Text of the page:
How to write a 1st class Dissertation

Dissertation and Thesis Guidelines tips for writing a dissertation proposal format of dissertation thesis and sample thesis dissertation proposal sample dissertation thesis statement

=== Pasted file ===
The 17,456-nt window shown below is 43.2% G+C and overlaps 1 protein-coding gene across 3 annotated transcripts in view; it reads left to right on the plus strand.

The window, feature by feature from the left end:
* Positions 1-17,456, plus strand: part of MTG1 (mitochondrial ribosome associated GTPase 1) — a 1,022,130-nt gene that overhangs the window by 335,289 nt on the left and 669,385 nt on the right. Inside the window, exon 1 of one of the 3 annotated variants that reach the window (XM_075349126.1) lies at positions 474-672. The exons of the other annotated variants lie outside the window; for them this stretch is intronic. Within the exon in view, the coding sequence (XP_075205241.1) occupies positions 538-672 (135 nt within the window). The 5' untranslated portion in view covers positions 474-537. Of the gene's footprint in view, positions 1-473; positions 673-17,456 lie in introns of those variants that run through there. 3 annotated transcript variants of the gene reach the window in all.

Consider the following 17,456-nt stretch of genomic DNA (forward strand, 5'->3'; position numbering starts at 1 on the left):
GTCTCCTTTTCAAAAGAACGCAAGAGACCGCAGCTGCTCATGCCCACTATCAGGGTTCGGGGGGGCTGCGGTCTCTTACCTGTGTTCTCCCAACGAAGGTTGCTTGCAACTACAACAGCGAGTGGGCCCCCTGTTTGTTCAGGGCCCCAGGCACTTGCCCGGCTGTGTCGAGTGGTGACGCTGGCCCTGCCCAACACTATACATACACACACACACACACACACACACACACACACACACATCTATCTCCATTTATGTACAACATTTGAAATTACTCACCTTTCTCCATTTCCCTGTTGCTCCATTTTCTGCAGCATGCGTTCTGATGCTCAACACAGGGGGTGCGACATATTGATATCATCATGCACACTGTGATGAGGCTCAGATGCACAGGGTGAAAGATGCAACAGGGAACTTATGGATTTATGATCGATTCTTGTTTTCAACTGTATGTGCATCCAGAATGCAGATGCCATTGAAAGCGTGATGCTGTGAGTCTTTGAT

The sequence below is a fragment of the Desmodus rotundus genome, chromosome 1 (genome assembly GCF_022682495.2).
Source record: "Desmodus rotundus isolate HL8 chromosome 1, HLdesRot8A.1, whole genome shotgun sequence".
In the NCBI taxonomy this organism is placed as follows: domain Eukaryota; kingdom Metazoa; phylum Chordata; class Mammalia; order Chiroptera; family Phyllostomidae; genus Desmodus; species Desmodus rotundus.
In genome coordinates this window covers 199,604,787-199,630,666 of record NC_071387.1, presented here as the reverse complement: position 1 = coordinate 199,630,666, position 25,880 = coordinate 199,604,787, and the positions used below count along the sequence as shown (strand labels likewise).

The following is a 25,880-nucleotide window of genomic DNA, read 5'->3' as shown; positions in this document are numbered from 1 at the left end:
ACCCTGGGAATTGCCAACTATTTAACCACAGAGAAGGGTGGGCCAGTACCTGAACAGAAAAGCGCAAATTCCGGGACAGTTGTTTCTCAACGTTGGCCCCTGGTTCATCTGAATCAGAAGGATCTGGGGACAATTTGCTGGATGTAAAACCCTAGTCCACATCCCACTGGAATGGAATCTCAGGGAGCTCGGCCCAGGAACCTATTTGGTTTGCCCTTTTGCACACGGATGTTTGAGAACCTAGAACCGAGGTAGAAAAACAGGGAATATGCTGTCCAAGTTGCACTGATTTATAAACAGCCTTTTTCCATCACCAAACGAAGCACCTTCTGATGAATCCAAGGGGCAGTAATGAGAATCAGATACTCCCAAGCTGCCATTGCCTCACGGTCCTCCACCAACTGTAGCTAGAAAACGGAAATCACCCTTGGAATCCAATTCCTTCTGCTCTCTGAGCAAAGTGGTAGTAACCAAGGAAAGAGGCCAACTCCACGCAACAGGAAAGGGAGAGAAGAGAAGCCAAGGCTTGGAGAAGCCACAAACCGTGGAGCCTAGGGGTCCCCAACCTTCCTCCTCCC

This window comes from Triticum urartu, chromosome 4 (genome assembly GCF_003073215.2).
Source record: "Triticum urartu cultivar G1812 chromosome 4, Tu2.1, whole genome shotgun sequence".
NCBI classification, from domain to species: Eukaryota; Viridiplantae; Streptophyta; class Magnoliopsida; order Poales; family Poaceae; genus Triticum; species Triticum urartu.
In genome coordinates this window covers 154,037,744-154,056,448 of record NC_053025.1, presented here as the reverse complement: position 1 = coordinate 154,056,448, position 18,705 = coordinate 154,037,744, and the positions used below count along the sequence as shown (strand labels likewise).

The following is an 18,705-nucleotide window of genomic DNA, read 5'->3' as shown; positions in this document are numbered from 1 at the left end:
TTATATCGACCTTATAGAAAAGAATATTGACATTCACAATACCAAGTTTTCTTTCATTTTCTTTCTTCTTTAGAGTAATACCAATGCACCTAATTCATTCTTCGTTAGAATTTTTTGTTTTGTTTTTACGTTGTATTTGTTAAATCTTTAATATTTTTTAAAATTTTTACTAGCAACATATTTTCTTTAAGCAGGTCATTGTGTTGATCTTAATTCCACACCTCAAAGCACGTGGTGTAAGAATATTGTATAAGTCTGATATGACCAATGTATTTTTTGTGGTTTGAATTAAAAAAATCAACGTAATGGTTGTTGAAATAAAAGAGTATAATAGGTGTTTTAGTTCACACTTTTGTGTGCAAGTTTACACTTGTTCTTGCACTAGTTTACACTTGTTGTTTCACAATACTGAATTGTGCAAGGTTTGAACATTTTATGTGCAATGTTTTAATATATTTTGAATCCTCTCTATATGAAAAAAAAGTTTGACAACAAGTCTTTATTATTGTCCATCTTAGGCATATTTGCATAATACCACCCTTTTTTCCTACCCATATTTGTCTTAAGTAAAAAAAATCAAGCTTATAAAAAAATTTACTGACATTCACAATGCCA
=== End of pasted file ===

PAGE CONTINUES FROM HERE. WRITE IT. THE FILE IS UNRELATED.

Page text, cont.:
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2013 Dissertation and Thesis Guidelines 2013 Dissertation/Thesis Format Options The Graduate School allows two dissertation/thesis types. The decision about which option to use must be made by the student and dissertation or thesis advisor, not by the student alone. THE STANDARD FORMAT The Standard Format has been the most commonly used format for dissertations and theses for decades. The body of the dissertation resembles a book manuscript, including an introduction, literature review, and other chapters that conform to disciplinary conventions. THE MANUSCRIPT FORMAT The Manuscript Format allows for the body of the dissertation or thesis to include one or more articles that have been published or are prepared for publication in an academic journal. A general introduction (for all projects) and conclusion (for projects with multiple manuscripts) are still required, and most dissertations will include a literature-review chapter and reference section that covers the entire work. The introductory and concluding chapters should provide an overarching context for the project, including a short explanation of the overall research agenda as well as the importance and consequences of this research. Ideally, these sections will be intelligible to a lay reader.  The style and format of the front matter and back matter must conform to the Graduate School Guidelines.  Each manuscript constitutes a new chapter within the thesis/dissertation. The chapter heading should follow the standard format guidelines, including a level 1 heading with the manuscript title as the level 2 heading. After this, the student should follow the manuscript format for the remainder of the chapter.  If the thesis/dissertation contains only one manuscript, the references and the conclusion may be contained within the contents of the manuscript chapter.  The thesis or dissertation author must be the lead contributor to the work submitted, normally represented by sole author or first author on all manuscripts. In cases of multiple authorship, the contribution of each author (not just the dissertation writer) must be explained in the Introduction or separate attribution page.  For previously published work, the student must provide the University with a letter of copyright release from the journal or publisher. This is submitted as a separate file to Beardocs.  Margins and page numbers must be in accordance with the standard format. 2 2013  Figures and tables should be numbered consecutively by chapter and figure/table number (eg. 1.1, 1.2; 2.1, 2.2). This will likely deviate from the format of the manuscript but aids in the flow of the dissertation/thesis.  The Graduate School reserves the right to require minor changes to the manuscript format to aid in the flow of the dissertation/thesis. 3 2013 Style and Formatting All graduate programs at Baylor University have selected a nationally recognized style manual for their dissertations and theses. In case of conflict, the Graduate School specifications below always supersede your program’s chosen manual of style. For a departmental list of approved style manuals, see Appendix D. TYPEFACE AND SIZE Typeface  A serif font is required (e.g. Times New Roman). Size  12-point size is required for the body of the dissertation/thesis.  10-point is acceptable for notes, tables, figures, etc. MARGINS Consistent margins and page numbers must be maintained throughout the entire work. All typing (except for pagination) and all parts of tables, figures, and appendices must fit within the specified margins. Top and Bottom Margins  1‖ Left and Right Margins  1.25‖ 4 2013 SPACING All text must be double-spaced throughout except for the following, which are single-spaced with a double-space in between:  footnotes or endnotes  bibliography entries  block quotations  captions for tables and legends for figures Additional Spacing Rules Include:  Do not allow typed pages to have ―widows‖ (a single line that ends a paragraph and is printed alone at the top of the next page) or ―orphans‖ (the first line of a paragraph stranded at the bottom line of a page).  Avoid breaking bibliography entries onto a following page. PAGE NUMBERS Pages Numbers  Do not number: abstract, signature/title page, or copyright page.  Number with lowercase Roman numerals: table of contents, list of figures, list of tables, preface, acknowledgments, and dedication pages (in this order).  Number with Arabic numerals: the first page of chapter one, and continue throughout the document, including reference pages. Placement of Page Numbers  All pages are numbered at the bottom of the page.  Page numbers are the only typing on any page that goes outside of the margins specified above.  Page numbers are to be centered between the left and right margins and placed within the one-inch footer. JUSTIFICATION AND HYPHENATION Justification  Align text at the left margin (except for paragraph indentations).  The right margin may be either uneven (ragged) or right-justified. - Select the form of justification that is appropriate for your discipline and apply that style in all sections of your document. 5 2013 Hyphenation  Hyphenation at the right margin is permitted as long as it does not lead to ambiguity or cause difficulty in reading. FOOTNOTES AND ENDNOTES Footnotes  Use superscript numerals within the text at the point of reference.  Number footnotes consecutively by chapter (i.e., begin each chapter with number one).  The one-inch margin is maintained at the bottom of each page except on the last page of the chapter. When the text of the last page does not fill the entire page, the footnotes for that page follow directly under the text.  Footnotes must begin on the page where referenced.  The footnote number and first line of each footnote is indented the same as the paragraph indention in the text.  Full footnote reference may be repeated or not at the beginning of each chapter, as preferred by the department.  Each footnote is single-spaced, with a double space between footnotes.  Footnotes may be typed in 10- or 12-point font. Endnotes  Title the first endnotes page ―Notes;‖ this title should be 1 inch from the top of the page.  Each endnote is single-spaced, with a double space between endnotes.  Endnotes should follow your department’s chosen manual of style. HEADINGS Use the five levels of headings and subheadings listed below. For an example of proper heading usage see Appendix C. Five Headings Levels:  Level 1 - designates chapter number, is centered and typed in all uppercase letters with the number spelled out  Level 2 - indicates the title of the chapter, is centered with uppercase and lowercase lettering  Level 3 - is centered and italicized with uppercase and lowercase lettering with triple space above 6 2013  Level 4 - is typed flush at the left margin, is italicized with uppercase and lowercase lettering with triple space above; text begins, following a double space below  Level 5 - is indented at the beginning of the paragraph with triple space above, is italicized, using sentence-style capitalization, ending in a period (which also is italicized) and followed by 2 spaces, text continues after the heading on the same line. Further Instructions:  When a heading exceeds a single line of text, the heading should be single spaced, maintaining the specified spacing above and below it. 7 2013 Components of the Dissertation or Thesis Dissertations and theses consist of three sections: front matter, body, and back matter. The number of chapters and components included in each section will vary by student according to the particulars of the project and the format used (Traditional or Manuscript). The overview below indicates the proper order of each of the components within each of the sections. Additional information for each component is detailed in the following sections. OVERVIEW Front Matter Components:  Abstract  Unsigned Signature/Title Page  Copyright page  Table of Contents  List of Figures  List of Schemes  List of Tables  List of Abbreviations  Glossary  Preface  Acknowledgments  Dedication  Epigraph Body Components: Traditional Format Manuscript Format  Chapter One: Introduction  Chapter One: Introduction  Chapter Two: Literature Review  Chapter Two: Literature Review  Chapter Three: Methods  Chapter Three: Manuscript One (with  Chapter Four: Results the following sections as appropriate) - Title  Chapter Five: Discussion - Abstract - Introduction - Materials and Methods - Results - Discussion - References  Chapter Four: Manuscript Two (if required, same as above)  Chapter Five: Manuscript Three (if required, same as above)  Chapter Six: Conclusion Back Matter Components:  Appendices (as needed)  Bibliography/References  Index (optional) Required Required for projects with multiple manuscripts 8 2013 FRONT MATTER Abstract (un-paginated)  The abstract briefly summarizes the contents of the document.  For dissertations, the abstract is limited to 350 words; for theses, 150 words. (Be advised that editors at UMI Dissertation Services, without consulting the author, will shorten abstracts that exceed these limits.)  Only page that requires a 2.5 inch margin.  For a sample abstract see Appendix A. Signature Page (un-paginated)  A blank signature page can be obtained here.  Complete and insert an unsigned copy into the pdf document. You will have to print and scan the blank signature page to insert it.  The signature page is left unnumbered.  Three copies are needed for defense; two submitted to Graduate School after defense Copyright Page (un-paginated)  For a sample copyright page see Appendix B. Table of Contents (Lowercase Roman numeral pagination begins)  This is the first page where pagination appears, although previous pages are counted.  Right-justify the page numbers at the right margin (but not the entire line) for each included heading.  Include at least the first three levels of headings.  Double-space between headings, but single-space and indent any continuation lines of the same heading.  See this document’s Table of Contents for an example. th - Turabian, 8 Ed. (Figures A.3 & A.4, pp. 381-382) also offers suitable examples. Lists of Figures, Schemes, and Tables  These pages are required if any figures (illustrations), schemes, or tables are included in the document.  The titles of these sections are typed as first-level headings, centered and all uppercase, 1.5 inches from the top of the page, followed by a triple space.  If the legend of a figure or scheme or the caption to a table is brief, then include the entire legend or caption in the list; if the legend or caption is long, then an abbreviated legend or caption is acceptable.  Follow the same formatting as the Table of Contents 9 2013  These lists are numbered using lowercase Roman numerals centered, continuing on from the Table of Contents. List of Abbreviations  This page is optional (Turabian, A.2.1, p. 386).  The title of this section is typed as a first-level heading, centered and all uppercase, 1.5 inches from the top of the page, followed by a triple space.  It is paginated with lowercase Roman numerals.  The entries are single-spaced where the text is more than one line, with a double space between entries. Preface  This page is optional (Turabian, A.2.8, p. 383).  The title is typed as a first-level heading, centered and all uppercase, 1.5 inches from the top of the page, followed by a triple space.  This page is paginated with lowercase Roman numerals. Acknowledgments  This page is optional.  An acknowledgments section traditionally is included in all dissertations and theses. It is the place for the author to acknowledge professionally the various sources of direction, assistance, funding, etc. that facilitated the project.  The title is typed as a first-level heading, centered and all uppercase, 1.5 inches from the top of the page, followed by a triple space.  This section is paginated with lowercase Roman numerals.  Double-spaced. Dedication  This page is optional.  If this page is included, it may or may not bear the title ―Dedication.‖ If the title is to be present, it is typed as a first-level heading, centered and all uppercase, 1.5 inches from the top of the page.  The text of this page is brief and is also centered.  Typing of the text begins at approximately 3 inches below the top of the page.  Generally, there is no ending punctuation.  The dedication page is paginated with lowercase Roman numerals. 10 2013 BODY Chapters (Arabic numeral page numbers begin.)  The number of chapters and their titles may vary according to topic and discipline.  Consult with your mentor or program director to determine the chapter designations (if any) that have been adopted by your program.  ―Introduction‖ and ―Conclusion‖ are always labeled as chapters.  For a sample Chapter Title Page see Appendix C. Chapters That Have Been Previously Published  For each chapter of your dissertation or thesis that represents a published paper, you will need to provide the full literature citation for that published article.  This is done on the first page of the chapter, following the chapter title.  Double-space after the chapter title, then type ―This chapter published as:‖ and then insert the full citation, using the format specified by your style guide.  This citation statement will be centered.  For more information on using previously published chapters, see Appendix E. Block Quotations  Indent according to your designated manual of style.  Always single-spaced with double-space above and below. Epigraphs  Epigraphs are quotations that are used at the beginning of a dissertation/thesis, chapter, or section to allude to a central idea or theme.  Treat epigraphs as a block quotation.  Do not justify the text of the quotation; instead leave a ragged right edge.  On the line below the quotations, give the author and the title, flush right and preceded by an em dash (a formal citation is unnecessary). 11 2013 Tables and Captions Numbering Tables and Pagination  All tables are referenced by number within the text.  Tables are numbered sequentially.  Pages with tables are paginated in sequence with text pages.  Tables and their captions should be embedded within the text if the table and caption occupies less than approximately three-quarters of a page.  Tables within an appendix are numbered with the letter of the appendix plus the number (i.e., A.1, B.1, etc.). Table Captions and Placement  The caption is single-spaced and is centered.  Leave a triple-space between the preceding text and the caption, a double-space between the caption and the body of the table, and a triple-space below the table before resuming text.  The typeface and font size used within a table should match the typeface used in the caption and in the text. If necessary the font size may be decreased to 10 point, but not smaller.  If the table and caption is greater than about three-quarters of a page, then allocate an entire page to that table; in such cases, center the table so that equal amounts of blank space occur above and below the table. Table Formatting  Three lightweight, horizontal lines are all that are allowed in formatting tables: one line above and one line below the column headings, and an ending line at the very bottom of the table. Generally, vertical lines are not used.  Every column should have a heading.  Consult your departmental style guide and the Graduate School for further instruction in creating tables. 12 2013 Figures, Schemes, and Legends Numbering Figures and Pagination  All figures are referenced by number within the text.  Figures are numbered sequentially.  Pages with figures are paginated in sequence with text pages.  Figures and their legends should be embedded within the text if they occupy less than approximately three-quarters of a page.  Tables within an appendix are numbered with the letter of the appendix plus the number (i.e., A.1, B.1, etc.). Legends and Placement  The legend is single-spaced and left-justified, except for short legends (one line or less) which must be centered.  Leave a triple-space between the preceding text and the top of the figure, a double- space between the figure and the legend, and a triple-space below the legend before resuming text. Figure Formatting  Ideally, the typeface used within a figure should match the typeface used in the text.  Be consistent in use of the same typeface for all figures.  Font size should not be smaller than 10 point.  Generally, borders are not used around figures.  Black-and-white or color images are permissible. - If the original of a figure is in color, then the figure should be reproduced in color. - ProQuest/UMI Dissertation Services offers several recommendations regarding figures. Among them are that lines on graphs should be identified by labels or symbols rather than by colors. Also, use of different patterns (e.g., cross-hatching, stippling) offers more contrast than does use of different colors which photocopy as various shades of gray.  Consult your departmental style guide and the Graduate School for further instruction in creating figures. th - Turabian, 8 ed., also gives general specifications and offers formatting help (cf. Chapter 8, p. 84 and Chapter 26, p.358). 13 2013 BACK MATTER Reference Pages  The only required reference component is the bibliography (others are included as appropriate).  Order reference pages as follows: - endnotes, (if and if not done by chapter) - appendices - additional reference material (e.g., glossary) - bibliography - index  The titles of reference page sections are first level headings; they are centered, typed in all uppercase letters, and (except for appendices) placed at 1.5 inches from the top of the page with a triple space below. Appendices Appendices contain material that is too massive or is otherwise inappropriate to be incorporated within the body of the text.  The section of the document containing appendices begins with a separator page that bears the word ―APPENDIX‖ if only one is included, or ―APPENDICES,‖ if more than one is included.  This word is in uppercase lettering and is centered horizontally and vertically. The page number of this separator page is centered at the bottom of the page.  Appendices are designated with capital letters, beginning with A; if there is only one appendix, then do not assign it a letter.  The first page of each appendix bears a first level heading, such as ―APPENDIX C‖, placed 1.5 inches from the top of the page, followed by a double-space, then a title (in the format of a level two heading).  Pagination is continuous with the rest of the document with page numbers placed at the bottom of the page, centered.  If the material in an appendix is photocopied or scanned in from another source, then it, with its original pagination, must fit within the standard thesis margins. - Be sure that reduction does not shrink printing so small that it is illegible.  If photocopied material is included, it must be of high resolution. 14 2013 Bibliography  The title of this section varies by discipline, and may have been specified by your department or institute.  Regardless of how this section is named, the title is a level one heading, centered, in all uppercase letters, and placed at 1.5 inches from the top of the page.  Entries start after a triple-space below the title.  The specifications require single-spacing within entries and double-spacing between entries.  Also required is the hanging-indentation style in which the first line of each entry begins at the left margin and each subsequent line of the same entry is indented.  Pagination is continuous with the rest of the document with page numbers placed at the bottom of the page, centered.  The style used within a citation (e.g., sequencing of author, date, title, and other information; abbreviation or full spelling of periodical names; etc.) is determined by your department or program’s chosen style guide.  Inclusive pagination should be used within citation.  Use italics for titles, rather than underlining.  Avoid breaking bibliography entries onto a following page. 15 2013 Processing of the Document The processing of dissertations and theses begins with the preliminary review and ends with electronic submission. Along with reading the Guidelines, be sure to follow them, and complete the necessary forms. Additionally, (1) you must be registered for at least one hour of graduate level coursework during the semester of graduation and (2) you must file for graduation by completing the Intent to Graduate Form. PRELIMINARY REVIEW In order to stay on task, the preliminary review should take place at least two weeks prior to the defense. Reviews are conducted by Mrs. Sandra Harman, the Dissertation and Thesis Coordinator, or her Graduate Assistant, in the office of the Assistant Dean for Graduate Studies. Before you schedule a preliminary technical review, please be sure you have read the Guidelines carefully and have formatted every section of your document according to the specifications. To schedule a review:  1) Send a request via email to dissertation_thesisbaylor.edu listing several possible times you are available.  2) Include with the email an attachment with the entire Word document (LaTex students should send a pdf document).  3) Attach a separate filled signature page. Do not attempt to insert the signature page yet. At the time of the review, students should turn in paper copies of the following  a completed copy of the Preliminary Checklist  Doctoral students should also turn in the completed Doctoral Investment Form 16 2013 FINAL REVIEW The final review is required and occurs after successful defense of the dissertation or thesis. Within 10 days of the defense, but prior to the semester deadline date. Submit the following to the Graduate School (all of the following forms may be found online):  the Preliminary Checklist (with steps initialed to indicate compliance)  the Approval of Final Dissertation/Thesis Copy form signed by the mentor to indicate departmental approval (dissertation or thesis CANNOT be reviewed for final approval without the signed Final Approval form)  two of the three signed signature pages - Two copies will be retained by the Graduate School; the third copy is for the student. - An unsigned signature page will be inserted into the document at the time of electronic submission.  one of the two signed copies of the Copyright and Availability form, giving permission to post your document to the Electronic Libraries Beardocs site Email the following to dissertation_thesisbaylor.edu:  your dissertation or thesis (saved as a pdf/a file)  the Copyright and Availability form (saved as a pdf/a file)  the signed signature page (saved as a pdf/a file) (Reference the following to understand how to convert to pdf/a: http://www.baylor.edu/content/services/document.php/114513.pdf) Naming your files:  Ph.D. Students - first name_last name_phd.pdf-a  Ed.D. Studens - first name_last name_edd.pdf-a  Master’s Students - named first name_last name_masters.pdf-a  Copyright and Availability Form - first name_last name_copyright and availability form.pdf-a  Signed Signature Page – first name_last name_signaturepage.pdf-a Final approval from the Graduate School of the pdf/a copy of your dissertation or thesis is necessary before you can proceed with the electronic submission to Beardocs and reach the final steps for graduation. 17 2013 ELECTRONIC SUBMISSION After Graduate School approval of the final pdf-a copy, instructions are given to advance to the successive steps of final submission. Follow the steps in the Submission Checklist for successful steps leading to submission into Beardocs and the remaining steps to completion. Submission of your thesis/dissertation to Beardocs is required. Be sure to pay careful attention to naming your dissertation/thesis appropriately as stated above. In addition to submitting the thesis/dissertation and Copyright and Availability form, please also submit a separate pdf/a of any permissions you have received from journals or publishers. You must use your Baylor email account for submission. The dissertation or thesis is stored in Beardocs repository in the Baylor Electronic Libraries system on the Baylor server. The Graduate School will receive notification that the document has been uploaded. After a review, the Graduate School will either accept the document or reject and return it for additional changes. Email notice will be sent to the student, giving notice of acceptance or listing the necessary revisions. After acceptance, the student advances to the next level toward completion. If you are a doctoral student, follow these directions: 1. Proceed to the UMI website (http://dissertations.umi.com/baylor/). It places your dissertation on the UMI Dissertation Services access server for worldwide cataloging. The system will notify the Graduate School that you have submitted your dissertation. 2. Optionally, you may also use the service of UMI/ProQuest to register your copyright with the U.S. Copyright Office. Follow their directions. The additional cost for this service is 55. You will pay them directly with a credit card online, per the directions given, and you and the Graduate School will receive notice of submission to register copyright. 3. Complete the Survey of Earned Doctorates (http://survey.norc.uchicago.edu/doctorate) This is a required step in your completion of the dissertation submission process and the Graduate School will receive notice of completion. 4. Return all materials to the Library, check out of your library carrel if necessary, and complete any lab and key clearances with your department. The Graduate School will receive notice that all these items are clear before your final clearance to graduate. 5. Upon completion of all the above steps, you will receive notice that your file has been sent to the Graduate School Records Office for final clearance to graduate. This signifies completion and clearance from Mrs. Harman. Mrs. Sherry Sims in the Records Office notifies the department of any issues with a student’s course audit, and the student will be notified through the department of any necessary changes. 18 2013 If you are a Master’s student, follow these directions: 1. Optional, but encouraged, for Master’s students: Proceed to the UMI website (http://dissertations.umi.com/baylor/). It places your thesis on the UMI Dissertation Services access server for worldwide cataloging. The system will notify the Graduate School that you have submitted your thesis. 2. Optionally, you may also use the service of UMI/ProQuest to register your copyright with the U.S. Copyright Office. Follow their directions. The additional cost for this service is 55. You will pay them directly with a credit card online, per the directions given, and you and the Graduate School will receive notice of submission to register copyright. 3. Return all materials to the Library, check out of your library carrel if necessary, and complete any lab and key clearances with your department. The Graduate School will receive notice that all these items are clear before your final clearance to graduate. 4. Upon completion of all the above steps, you will receive notice that your file has been sent to the Records Office in the Graduate School for final clearance to graduate. This signifies completion and clearance from Mrs. Harman. Mrs. Sherry Sims in the Records Office notifies the department of any issues with a student’s course audit, and the student will be notified through the department of any necessary details. Congratulations 19 APPENDICES 20